Monday, March 14, 2016
When I first began writing the script, I was all on my own. I created the first draft in a three-week span of intense and inspired writing. I'm proud of that first draft, because if nothing else it sold Claire on the idea that her mother's story could indeed be produced as a stage play. It also demonstrated that this play would treat her mother's story with the care and respect it deserved, all while ensuring that it was a quality play that audiences would enjoy.
Of course, I feel I should point out that Claire had no idea I was writing this play when I set out to do it. Writing the play had been her goal, but she'd never been able to crack it. She, by all accounts, hit the roof when she found out about it. I can't blame her. Not only was someone writing the play she's intended to write, he'd already produced a completed draft. It was stunning news, to be certain.
Friday, March 4, 2016
I wrote that first draft in early 2013. It only took me about three weeks. I can be a fast writer when properly motivated, and this project motivated me. I watched Claire Mix's documentary and read her book in a day. The story immediately grabbed me and demanded I write it. I had no choice but to comply. (My fellow writers will back me up on the notion of being held hostage by a story.)
After three weeks, I had something. I was proud of what I'd accomplished in such a short amount of time. I was under no illusions that this was a finished product, you can't write a play in three weeks and not need revisions. That said, there's a lot in that first script that did survive to the final one. More importantly, it proved that Ruth's story could be told in a play.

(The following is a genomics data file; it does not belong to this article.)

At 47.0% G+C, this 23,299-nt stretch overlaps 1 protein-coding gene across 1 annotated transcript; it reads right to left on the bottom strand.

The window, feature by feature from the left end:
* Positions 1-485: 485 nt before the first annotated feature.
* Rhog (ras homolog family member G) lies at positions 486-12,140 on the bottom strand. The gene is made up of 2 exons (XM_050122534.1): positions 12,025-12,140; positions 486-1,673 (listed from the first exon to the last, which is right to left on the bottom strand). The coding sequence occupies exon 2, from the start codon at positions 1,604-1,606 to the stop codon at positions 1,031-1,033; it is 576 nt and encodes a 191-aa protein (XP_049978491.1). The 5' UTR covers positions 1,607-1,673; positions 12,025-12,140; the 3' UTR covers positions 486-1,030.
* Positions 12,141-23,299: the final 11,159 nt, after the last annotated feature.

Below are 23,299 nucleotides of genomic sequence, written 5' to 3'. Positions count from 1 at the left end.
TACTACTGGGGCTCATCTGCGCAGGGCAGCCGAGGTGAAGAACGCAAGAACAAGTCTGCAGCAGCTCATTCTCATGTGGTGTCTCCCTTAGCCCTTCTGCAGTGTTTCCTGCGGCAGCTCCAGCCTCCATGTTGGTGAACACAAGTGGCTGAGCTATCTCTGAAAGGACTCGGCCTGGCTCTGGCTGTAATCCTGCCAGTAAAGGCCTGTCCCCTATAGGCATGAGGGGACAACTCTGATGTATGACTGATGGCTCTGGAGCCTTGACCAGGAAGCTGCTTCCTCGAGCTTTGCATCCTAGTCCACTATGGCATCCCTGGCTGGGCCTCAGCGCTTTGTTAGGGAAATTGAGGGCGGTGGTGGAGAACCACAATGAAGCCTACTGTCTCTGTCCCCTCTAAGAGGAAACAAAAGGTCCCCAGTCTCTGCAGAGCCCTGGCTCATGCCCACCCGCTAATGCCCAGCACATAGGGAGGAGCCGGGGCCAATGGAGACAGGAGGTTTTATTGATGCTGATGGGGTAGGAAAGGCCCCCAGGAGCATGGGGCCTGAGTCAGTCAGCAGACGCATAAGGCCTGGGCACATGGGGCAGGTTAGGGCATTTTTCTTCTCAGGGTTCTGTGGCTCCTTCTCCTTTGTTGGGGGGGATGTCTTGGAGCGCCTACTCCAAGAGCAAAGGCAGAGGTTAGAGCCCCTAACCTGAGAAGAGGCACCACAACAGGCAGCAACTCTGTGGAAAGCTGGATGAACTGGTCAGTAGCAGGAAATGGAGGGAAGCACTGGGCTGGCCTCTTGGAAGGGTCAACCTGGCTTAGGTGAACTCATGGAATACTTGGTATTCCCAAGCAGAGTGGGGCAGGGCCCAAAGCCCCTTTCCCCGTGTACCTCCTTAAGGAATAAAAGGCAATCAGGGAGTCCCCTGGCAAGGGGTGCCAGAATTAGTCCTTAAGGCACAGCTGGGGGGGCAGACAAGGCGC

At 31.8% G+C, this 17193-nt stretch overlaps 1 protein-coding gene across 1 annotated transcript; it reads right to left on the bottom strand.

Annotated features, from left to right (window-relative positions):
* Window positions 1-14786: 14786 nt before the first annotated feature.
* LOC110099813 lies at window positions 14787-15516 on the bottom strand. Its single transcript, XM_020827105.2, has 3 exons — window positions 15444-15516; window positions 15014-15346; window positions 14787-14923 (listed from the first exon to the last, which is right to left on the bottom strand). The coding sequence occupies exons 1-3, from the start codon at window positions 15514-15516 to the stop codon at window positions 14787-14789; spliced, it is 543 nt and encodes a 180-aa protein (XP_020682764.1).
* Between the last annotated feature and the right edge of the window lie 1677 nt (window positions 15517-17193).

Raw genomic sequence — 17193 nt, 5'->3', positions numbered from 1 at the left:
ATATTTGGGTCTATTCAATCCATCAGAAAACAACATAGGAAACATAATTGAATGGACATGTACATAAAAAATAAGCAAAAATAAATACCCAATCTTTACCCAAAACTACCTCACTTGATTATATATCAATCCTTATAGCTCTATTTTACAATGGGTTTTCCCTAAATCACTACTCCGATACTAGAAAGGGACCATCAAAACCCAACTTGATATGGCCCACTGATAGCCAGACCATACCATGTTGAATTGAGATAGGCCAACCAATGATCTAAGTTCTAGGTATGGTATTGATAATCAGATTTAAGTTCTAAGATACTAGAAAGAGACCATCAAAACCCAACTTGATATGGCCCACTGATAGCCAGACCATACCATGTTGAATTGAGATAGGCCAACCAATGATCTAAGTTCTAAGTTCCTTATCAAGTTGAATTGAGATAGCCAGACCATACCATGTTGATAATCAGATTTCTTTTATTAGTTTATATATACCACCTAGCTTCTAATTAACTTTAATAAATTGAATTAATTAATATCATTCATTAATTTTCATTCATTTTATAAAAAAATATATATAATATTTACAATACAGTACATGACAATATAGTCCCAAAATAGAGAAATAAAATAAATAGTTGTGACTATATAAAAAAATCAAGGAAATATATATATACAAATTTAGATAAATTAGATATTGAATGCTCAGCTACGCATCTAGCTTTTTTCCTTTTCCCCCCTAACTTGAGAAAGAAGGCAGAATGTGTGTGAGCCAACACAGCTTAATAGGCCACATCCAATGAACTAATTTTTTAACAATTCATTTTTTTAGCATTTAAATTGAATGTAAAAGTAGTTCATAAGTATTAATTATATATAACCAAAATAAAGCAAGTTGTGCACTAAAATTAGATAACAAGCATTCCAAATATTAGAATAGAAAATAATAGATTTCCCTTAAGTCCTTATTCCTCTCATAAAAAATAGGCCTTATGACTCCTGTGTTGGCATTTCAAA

Thursday, March 3, 2016
The playwright is the least important person involved in the play.
Don't get me wrong, I'm not saying that the playwright is unimportant. After all, that's who created the play in the first place. No, it's not that this person doesn't matter, it's just that the actors, directors, set builders, costumers, and crew are more important. They are turning the words on the page into something magical. The make it real.
Tuesday, March 1, 2016
There are those alive today who remember what life was like behind that barbed wire, including celebrated actor George Takei. While America came to understand the tragic mistake we made after Pearl Harbor, far too many forgot those lessons in the aftermath of 9/11. Those who forget, or ignore history are doomed to repeat it. We cannot let that happen again in our great country.